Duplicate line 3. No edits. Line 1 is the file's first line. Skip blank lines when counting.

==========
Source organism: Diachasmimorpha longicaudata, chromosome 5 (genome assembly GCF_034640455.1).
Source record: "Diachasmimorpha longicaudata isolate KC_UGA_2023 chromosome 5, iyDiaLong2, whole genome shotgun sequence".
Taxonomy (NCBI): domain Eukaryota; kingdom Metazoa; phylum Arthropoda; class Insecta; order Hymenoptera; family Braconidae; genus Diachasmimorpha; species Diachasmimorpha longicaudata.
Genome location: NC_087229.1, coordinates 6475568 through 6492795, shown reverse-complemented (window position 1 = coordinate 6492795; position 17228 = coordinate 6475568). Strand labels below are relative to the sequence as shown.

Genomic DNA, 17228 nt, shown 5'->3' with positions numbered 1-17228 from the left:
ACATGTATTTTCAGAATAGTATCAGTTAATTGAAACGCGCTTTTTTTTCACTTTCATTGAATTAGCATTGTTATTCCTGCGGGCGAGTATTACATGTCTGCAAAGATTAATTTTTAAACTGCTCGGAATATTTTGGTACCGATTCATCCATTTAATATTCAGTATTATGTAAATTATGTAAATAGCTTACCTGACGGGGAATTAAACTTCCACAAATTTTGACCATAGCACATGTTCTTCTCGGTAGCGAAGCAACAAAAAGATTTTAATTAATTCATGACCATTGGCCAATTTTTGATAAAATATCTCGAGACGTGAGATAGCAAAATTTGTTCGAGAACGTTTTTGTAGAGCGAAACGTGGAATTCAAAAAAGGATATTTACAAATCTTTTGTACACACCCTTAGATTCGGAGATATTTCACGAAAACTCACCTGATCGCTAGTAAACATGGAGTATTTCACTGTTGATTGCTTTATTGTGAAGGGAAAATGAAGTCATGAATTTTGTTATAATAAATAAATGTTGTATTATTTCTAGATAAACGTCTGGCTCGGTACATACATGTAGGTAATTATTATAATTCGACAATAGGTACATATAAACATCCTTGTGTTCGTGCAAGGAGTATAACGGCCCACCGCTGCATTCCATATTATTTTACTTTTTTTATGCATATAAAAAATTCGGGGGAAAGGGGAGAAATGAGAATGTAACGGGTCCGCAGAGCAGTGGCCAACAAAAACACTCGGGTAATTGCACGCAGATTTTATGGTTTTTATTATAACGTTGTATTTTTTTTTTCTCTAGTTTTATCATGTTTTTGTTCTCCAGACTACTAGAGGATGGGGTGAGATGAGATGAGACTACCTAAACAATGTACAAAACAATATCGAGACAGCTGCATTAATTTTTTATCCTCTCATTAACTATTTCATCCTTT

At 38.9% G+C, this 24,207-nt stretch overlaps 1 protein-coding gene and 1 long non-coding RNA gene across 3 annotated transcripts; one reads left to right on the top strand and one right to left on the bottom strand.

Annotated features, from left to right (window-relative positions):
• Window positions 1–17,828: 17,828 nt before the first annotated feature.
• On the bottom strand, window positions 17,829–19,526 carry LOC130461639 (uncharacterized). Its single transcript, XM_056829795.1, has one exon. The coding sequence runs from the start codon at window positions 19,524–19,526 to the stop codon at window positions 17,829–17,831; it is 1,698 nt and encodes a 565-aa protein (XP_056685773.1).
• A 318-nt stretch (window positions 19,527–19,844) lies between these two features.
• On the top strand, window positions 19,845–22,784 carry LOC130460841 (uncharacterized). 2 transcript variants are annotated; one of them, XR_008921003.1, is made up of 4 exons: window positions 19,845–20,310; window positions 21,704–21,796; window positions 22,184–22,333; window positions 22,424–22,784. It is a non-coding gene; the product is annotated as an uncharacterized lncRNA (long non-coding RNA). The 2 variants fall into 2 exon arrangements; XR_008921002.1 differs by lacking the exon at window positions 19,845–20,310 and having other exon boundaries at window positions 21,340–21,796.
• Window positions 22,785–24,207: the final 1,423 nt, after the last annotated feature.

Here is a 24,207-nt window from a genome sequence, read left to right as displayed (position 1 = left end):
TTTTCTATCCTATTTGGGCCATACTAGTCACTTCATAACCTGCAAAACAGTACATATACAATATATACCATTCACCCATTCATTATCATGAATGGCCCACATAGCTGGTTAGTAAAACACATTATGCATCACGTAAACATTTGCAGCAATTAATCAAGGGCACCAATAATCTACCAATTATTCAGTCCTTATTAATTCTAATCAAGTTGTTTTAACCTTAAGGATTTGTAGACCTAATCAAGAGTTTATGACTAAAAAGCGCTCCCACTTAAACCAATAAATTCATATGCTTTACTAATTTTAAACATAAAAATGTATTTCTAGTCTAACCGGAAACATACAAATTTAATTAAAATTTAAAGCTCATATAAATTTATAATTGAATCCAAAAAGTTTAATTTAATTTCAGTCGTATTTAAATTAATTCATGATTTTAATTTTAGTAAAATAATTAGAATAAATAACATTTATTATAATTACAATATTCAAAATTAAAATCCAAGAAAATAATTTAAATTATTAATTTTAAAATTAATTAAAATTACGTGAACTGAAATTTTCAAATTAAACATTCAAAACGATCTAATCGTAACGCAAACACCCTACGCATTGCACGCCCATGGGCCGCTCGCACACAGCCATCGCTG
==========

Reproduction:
Taxonomy (NCBI): domain Eukaryota; kingdom Metazoa; phylum Arthropoda; class Insecta; order Hymenoptera; family Braconidae; genus Diachasmimorpha; species Diachasmimorpha longicaudata.